When you see your physician, you don’t want to hear from her how difficult your diagnosis happens to be. Nor do you want to hear whining from an airline employee (even though they often do just that) when they cancel your flight and they have to rebook 100 passengers.
So, most meteorologists try not to tell everyone how tough a forecast happens to be.
However, in this case, I want to spend a few minutes talking about the New Year’s Eve/Day winter storm. Why? Because in the 52 years I have been forecasting Great Plains weather, I’ve never seen the a winter storm come from the south southeast. In spite of this completely unique situation in modern meteorology, we got the forecast right.
Here are the actual snowfall amounts.
Yellow is six to eight inches. Light orange is 8-12″ and dark orange is 12-18 inches.
Now, look at this forecast posted two days before.
Virtually perfect. This was especially important given the number of people traveling.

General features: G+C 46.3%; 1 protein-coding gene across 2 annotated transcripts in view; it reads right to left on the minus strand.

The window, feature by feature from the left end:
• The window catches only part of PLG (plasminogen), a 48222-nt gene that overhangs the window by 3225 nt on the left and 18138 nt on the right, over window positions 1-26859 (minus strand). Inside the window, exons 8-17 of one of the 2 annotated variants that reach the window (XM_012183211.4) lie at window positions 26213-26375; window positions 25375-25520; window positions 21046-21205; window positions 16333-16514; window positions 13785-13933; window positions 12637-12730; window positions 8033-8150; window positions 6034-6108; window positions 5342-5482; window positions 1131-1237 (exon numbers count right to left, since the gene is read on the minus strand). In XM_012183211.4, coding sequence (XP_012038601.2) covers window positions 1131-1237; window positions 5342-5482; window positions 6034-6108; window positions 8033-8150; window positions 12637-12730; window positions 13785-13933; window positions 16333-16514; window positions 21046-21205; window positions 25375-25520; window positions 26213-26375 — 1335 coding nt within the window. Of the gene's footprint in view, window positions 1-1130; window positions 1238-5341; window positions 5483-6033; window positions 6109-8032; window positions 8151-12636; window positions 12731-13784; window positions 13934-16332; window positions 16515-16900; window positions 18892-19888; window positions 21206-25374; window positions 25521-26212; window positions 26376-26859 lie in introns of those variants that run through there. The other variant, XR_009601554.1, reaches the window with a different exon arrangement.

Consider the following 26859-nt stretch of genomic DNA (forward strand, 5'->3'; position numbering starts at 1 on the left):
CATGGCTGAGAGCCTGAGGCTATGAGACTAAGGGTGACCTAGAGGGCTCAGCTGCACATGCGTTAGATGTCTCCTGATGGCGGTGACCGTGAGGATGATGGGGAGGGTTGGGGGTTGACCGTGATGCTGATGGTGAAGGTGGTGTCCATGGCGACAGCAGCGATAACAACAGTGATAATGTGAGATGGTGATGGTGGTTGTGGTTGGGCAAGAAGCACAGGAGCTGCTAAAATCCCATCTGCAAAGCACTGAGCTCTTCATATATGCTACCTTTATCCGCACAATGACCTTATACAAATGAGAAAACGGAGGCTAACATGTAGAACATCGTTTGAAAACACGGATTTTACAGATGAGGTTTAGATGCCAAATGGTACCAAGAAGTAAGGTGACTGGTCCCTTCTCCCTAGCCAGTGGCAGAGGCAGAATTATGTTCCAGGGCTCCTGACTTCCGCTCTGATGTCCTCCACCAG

More than 150,000 people lost power. While about 60 miles too far north, this is still a B+ forecast — the only thing I should have changed was take the increased amount just west of Oklahoma City and moved it to the next higher category.
The next day’s forecast was nearly perfect. That, along with the preparation suggestions that accompanied it, allowed plenty of time for people to prepare.
My purpose here is not to brag about myself. It is to brag about the entire weather community. On New Year’s Eve, when others were partying, meteorologists were working hard to insure your safety.
As extreme weather inevitably develops in 2021, I hope you will take the forecasts and warnings seriously.